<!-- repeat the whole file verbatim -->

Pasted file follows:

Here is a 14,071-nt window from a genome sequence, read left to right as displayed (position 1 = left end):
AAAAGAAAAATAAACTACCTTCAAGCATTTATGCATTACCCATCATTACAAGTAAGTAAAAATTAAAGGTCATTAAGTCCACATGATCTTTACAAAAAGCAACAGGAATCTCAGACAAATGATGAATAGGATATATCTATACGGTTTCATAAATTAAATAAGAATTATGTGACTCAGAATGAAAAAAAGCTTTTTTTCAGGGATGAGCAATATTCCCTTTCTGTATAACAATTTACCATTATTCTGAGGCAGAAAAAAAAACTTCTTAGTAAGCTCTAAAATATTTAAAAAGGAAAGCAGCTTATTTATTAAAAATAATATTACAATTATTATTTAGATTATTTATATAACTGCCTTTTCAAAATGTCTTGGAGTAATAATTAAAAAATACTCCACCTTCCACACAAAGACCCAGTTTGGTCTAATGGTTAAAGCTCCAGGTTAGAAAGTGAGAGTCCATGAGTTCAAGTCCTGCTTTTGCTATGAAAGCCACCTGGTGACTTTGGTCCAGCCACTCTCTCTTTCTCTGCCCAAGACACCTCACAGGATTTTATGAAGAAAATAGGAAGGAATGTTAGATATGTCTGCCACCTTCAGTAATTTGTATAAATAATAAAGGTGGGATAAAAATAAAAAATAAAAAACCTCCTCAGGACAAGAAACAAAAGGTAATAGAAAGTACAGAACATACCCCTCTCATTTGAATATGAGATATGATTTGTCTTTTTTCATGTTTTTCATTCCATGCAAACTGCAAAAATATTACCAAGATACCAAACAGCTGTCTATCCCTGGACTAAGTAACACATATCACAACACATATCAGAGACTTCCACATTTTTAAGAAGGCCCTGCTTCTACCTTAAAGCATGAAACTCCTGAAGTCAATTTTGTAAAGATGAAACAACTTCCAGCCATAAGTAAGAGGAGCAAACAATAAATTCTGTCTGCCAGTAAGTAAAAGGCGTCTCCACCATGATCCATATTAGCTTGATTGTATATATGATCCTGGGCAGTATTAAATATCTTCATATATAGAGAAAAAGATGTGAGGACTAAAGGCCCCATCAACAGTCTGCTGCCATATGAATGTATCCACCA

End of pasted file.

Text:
Here is a 14,071-nt window from a genome sequence, read left to right as displayed (position 1 = left end):
AAAAGAAAAATAAACTACCTTCAAGCATTTATGCATTACCCATCATTACAAGTAAGTAAAAATTAAAGGTCATTAAGTCCACATGATCTTTACAAAAAGCAACAGGAATCTCAGACAAATGATGAATAGGATATATCTATACGGTTTCATAAATTAAATAAGAATTATGTGACTCAGAATGAAAAAAAGCTTTTTTTCAGGGATGAGCAATATTCCCTTTCTGTATAACAATTTACCATTATTCTGAGGCAGAAAAAAAAACTTCTTAGTAAGCTCTAAAATATTTAAAAAGGAAAGCAGCTTATTTATTAAAAATAATATTACAATTATTATTTAGATTATTTATATAACTGCCTTTTCAAAATGTCTTGGAGTAATAATTAAAAAATACTCCACCTTCCACACAAAGACCCAGTTTGGTCTAATGGTTAAAGCTCCAGGTTAGAAAGTGAGAGTCCATGAGTTCAAGTCCTGCTTTTGCTATGAAAGCCACCTGGTGACTTTGGTCCAGCCACTCTCTCTTTCTCTGCCCAAGACACCTCACAGGATTTTATGAAGAAAATAGGAAGGAATGTTAGATATGTCTGCCACCTTCAGTAATTTGTATAAATAATAAAGGTGGGATAAAAATAAAAAATAAAAAACCTCCTCAGGACAAGAAACAAAAGGTAATAGAAAGTACAGAACATACCCCTCTCATTTGAATATGAGATATGATTTGTCTTTTTTCATGTTTTTCATTCCATGCAAACTGCAAAAATATTACCAAGATACCAAACAGCTGTCTATCCCTGGACTAAGTAACACATATCACAACACATATCAGAGACTTCCACATTTTTAAGAAGGCCCTGCTTCTACCTTAAAGCATGAAACTCCTGAAGTCAATTTTGTAAAGATGAAACAACTTCCAGCCATAAGTAAGAGGAGCAAACAATAAATTCTGTCTGCCAGTAAGTAAAAGGCGTCTCCACCATGATCCATATTAGCTTGATTGTATATATGATCCTGGGCAGTATTAAATATCTTCATATATAGAGAAAAAGATGTGAGGACTAAAGGCCCCATCAACAGTCTGCTGCCATATGAATGTATCCACCA